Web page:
The company plans to develop the Deepwater Wind Energy Centre (DWEC), which has a planned capacity of up to 1GW. Construction could begin as early as 2017, with commercial operations by 2018.
"This is an enormous step forward for the industry. This is the best site for offshore wind in the United States, bar none," said CEO Jeffrey Grybowski.
Of the nine companies that met the financial and technical qualifications to participate, only three showed up on auction day. Deepwater beat Sea Breeze Energy and US Wind Inc. in 11 rounds of bidding. Energy Management Inc., EDF, Fishermen's Energy, Iberdrola, Mainstream and Neptune Wind did not participate.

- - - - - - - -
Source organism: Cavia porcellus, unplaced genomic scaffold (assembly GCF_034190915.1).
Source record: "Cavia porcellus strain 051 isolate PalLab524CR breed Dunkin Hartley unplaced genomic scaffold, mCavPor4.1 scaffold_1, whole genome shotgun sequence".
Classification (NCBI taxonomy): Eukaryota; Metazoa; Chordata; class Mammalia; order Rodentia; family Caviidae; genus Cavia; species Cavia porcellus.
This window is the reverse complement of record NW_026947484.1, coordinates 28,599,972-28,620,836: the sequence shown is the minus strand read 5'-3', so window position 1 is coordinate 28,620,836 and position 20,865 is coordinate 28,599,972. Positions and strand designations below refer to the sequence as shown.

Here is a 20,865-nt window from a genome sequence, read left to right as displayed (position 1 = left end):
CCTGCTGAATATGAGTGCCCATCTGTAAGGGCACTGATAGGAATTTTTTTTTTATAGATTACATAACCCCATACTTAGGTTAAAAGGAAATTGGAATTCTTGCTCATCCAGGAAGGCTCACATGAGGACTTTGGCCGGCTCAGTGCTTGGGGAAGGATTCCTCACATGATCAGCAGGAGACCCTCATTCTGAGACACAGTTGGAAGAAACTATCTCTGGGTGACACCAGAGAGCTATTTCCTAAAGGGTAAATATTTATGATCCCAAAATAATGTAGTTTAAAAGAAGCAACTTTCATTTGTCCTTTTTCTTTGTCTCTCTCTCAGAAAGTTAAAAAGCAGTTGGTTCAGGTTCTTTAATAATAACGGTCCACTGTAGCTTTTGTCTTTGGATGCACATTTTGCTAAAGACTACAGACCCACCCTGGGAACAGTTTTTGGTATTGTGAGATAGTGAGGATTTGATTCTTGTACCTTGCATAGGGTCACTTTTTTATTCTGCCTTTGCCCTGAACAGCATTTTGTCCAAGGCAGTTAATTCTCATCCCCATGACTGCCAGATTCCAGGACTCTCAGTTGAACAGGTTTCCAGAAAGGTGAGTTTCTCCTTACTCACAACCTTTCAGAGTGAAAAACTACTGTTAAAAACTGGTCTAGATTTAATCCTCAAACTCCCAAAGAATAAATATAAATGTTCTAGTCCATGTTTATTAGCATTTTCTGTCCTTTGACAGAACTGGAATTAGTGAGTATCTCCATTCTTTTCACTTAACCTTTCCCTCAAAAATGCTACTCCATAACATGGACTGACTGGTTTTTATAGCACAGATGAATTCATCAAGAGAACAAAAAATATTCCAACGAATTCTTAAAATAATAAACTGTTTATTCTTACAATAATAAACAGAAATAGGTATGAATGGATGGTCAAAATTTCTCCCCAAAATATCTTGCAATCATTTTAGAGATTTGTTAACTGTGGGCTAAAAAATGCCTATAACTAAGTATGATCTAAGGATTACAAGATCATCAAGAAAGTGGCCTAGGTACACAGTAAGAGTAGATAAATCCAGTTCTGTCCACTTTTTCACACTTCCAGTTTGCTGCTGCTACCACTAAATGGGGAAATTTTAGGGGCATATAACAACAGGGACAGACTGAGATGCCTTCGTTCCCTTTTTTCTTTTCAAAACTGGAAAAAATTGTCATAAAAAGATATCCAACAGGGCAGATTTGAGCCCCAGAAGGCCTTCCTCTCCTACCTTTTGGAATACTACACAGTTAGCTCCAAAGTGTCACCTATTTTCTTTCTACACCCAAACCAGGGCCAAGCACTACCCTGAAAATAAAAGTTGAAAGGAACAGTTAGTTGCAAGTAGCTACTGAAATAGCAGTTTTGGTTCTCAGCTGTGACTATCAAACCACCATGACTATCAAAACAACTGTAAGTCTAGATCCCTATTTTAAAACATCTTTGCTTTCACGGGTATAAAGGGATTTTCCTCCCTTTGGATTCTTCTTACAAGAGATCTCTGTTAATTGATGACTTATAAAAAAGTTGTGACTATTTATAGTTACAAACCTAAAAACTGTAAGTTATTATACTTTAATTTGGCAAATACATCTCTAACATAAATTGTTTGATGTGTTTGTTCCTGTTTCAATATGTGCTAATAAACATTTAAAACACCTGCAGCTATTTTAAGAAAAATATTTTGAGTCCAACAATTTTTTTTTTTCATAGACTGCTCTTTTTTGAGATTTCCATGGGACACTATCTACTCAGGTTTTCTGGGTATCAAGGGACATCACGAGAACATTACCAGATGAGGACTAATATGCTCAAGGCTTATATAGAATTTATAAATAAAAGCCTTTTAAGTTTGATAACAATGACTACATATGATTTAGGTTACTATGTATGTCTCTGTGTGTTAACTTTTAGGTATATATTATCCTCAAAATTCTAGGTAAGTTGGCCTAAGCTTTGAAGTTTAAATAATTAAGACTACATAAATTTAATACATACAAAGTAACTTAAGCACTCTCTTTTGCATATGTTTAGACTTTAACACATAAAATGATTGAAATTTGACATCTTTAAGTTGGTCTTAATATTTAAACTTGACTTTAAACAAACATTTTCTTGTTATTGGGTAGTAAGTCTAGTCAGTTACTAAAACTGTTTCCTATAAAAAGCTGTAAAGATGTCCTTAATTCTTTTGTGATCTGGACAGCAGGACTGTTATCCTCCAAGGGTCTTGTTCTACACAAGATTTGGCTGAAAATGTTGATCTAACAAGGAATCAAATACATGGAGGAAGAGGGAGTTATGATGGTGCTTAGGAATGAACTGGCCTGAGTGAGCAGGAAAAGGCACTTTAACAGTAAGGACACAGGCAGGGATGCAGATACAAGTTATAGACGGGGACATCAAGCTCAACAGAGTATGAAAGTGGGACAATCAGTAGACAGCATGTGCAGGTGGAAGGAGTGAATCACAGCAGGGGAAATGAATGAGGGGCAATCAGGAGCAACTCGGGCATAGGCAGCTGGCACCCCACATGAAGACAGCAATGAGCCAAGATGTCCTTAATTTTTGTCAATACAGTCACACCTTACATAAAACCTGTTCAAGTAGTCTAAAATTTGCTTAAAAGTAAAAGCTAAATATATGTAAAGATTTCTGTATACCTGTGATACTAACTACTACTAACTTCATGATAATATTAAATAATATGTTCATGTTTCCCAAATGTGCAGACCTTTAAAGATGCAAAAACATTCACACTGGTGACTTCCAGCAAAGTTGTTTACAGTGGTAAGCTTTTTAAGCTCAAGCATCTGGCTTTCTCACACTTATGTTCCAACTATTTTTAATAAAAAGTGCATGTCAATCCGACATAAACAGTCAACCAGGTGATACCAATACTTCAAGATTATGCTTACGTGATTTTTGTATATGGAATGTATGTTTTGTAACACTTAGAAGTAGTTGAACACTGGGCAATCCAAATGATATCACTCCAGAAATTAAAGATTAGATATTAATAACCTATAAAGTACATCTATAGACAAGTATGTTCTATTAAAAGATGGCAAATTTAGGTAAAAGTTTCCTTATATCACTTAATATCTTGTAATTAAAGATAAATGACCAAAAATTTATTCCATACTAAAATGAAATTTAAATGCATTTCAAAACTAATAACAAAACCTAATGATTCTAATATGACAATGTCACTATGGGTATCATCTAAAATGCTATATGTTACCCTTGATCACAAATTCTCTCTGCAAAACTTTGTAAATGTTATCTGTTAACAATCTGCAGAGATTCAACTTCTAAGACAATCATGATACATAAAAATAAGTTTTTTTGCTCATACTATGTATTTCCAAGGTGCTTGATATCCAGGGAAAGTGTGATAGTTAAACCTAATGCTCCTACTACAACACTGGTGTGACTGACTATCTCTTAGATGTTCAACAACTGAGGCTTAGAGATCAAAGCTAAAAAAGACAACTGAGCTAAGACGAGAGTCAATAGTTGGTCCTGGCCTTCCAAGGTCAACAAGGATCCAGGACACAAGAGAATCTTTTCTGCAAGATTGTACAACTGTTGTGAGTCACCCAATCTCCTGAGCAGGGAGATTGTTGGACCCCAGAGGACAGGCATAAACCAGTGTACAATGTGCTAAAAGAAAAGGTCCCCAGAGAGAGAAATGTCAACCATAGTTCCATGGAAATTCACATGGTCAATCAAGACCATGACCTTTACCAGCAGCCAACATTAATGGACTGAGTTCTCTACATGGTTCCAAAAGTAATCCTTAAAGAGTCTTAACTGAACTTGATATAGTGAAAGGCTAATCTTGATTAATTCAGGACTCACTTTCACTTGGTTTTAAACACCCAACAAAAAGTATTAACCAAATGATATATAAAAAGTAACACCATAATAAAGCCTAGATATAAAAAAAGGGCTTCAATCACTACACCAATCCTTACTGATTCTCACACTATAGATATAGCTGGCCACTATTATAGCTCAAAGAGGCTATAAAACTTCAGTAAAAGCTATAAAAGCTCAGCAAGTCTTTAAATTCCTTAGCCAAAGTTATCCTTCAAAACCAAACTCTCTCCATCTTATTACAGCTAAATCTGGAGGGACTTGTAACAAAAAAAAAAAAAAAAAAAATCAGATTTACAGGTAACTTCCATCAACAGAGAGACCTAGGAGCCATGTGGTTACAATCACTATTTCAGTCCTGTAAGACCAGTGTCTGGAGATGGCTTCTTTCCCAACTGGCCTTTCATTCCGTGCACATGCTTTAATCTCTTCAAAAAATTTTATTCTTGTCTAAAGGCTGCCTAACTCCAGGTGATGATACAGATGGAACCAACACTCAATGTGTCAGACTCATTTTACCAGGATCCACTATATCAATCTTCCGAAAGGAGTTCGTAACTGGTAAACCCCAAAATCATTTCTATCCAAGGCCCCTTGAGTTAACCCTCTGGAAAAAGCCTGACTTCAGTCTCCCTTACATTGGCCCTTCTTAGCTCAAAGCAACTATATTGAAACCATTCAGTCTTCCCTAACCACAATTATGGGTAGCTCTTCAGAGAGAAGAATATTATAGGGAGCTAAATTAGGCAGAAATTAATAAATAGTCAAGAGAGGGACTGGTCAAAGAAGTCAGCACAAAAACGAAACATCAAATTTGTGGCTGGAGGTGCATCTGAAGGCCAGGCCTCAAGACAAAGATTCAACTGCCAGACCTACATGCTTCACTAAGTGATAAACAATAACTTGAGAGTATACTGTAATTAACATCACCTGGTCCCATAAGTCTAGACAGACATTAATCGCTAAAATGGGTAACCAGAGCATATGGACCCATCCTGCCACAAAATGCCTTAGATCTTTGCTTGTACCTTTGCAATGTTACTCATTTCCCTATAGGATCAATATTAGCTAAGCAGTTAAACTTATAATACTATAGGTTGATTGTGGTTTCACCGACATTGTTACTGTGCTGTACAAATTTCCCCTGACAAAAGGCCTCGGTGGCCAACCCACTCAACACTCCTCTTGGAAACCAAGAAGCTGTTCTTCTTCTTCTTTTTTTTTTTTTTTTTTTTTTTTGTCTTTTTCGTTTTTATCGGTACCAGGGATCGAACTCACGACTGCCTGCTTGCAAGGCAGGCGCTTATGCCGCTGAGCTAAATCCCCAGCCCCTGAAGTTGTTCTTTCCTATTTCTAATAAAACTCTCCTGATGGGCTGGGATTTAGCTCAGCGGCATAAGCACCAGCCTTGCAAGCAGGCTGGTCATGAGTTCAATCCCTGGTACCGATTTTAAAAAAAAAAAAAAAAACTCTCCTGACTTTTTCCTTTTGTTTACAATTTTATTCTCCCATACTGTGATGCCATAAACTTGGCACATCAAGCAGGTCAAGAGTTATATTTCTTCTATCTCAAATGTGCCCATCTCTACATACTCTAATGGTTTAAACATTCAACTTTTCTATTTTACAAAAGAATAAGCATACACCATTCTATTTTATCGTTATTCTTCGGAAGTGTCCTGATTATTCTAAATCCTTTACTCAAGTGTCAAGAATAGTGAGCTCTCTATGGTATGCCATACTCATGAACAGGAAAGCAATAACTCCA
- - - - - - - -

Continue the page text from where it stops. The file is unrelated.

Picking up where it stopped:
Earlier this year Deepwater criticised the auction process for offshore leases on the Atlantic coast as 'fatally flawed'.
The Bureau of Ocean Energy Management (BOEM) ran the auctions for the two sites simultaneously. The 97,500-acre north lease area, which has a potential capacity of 1955MW and is located in shallower waters closer to shore, went for $3,744,135. The high bid for the 67,250-acre south lease, with 1440MW of potential, was just $94,153.
In February 2012, the US government launched the leasing process for the potential multi-GW offshore project.
The environmental assessment for the Rhode Island/Massachusetts Wind Energy Area will be used by BOEM for future leasing decisions as part of the 'Smart from the Start' fast-track programme.
The Smart from the Start initiative, launched last November, aims to cut seven-to-nine-year planning time for offshore wind schemes in the States by two years or more.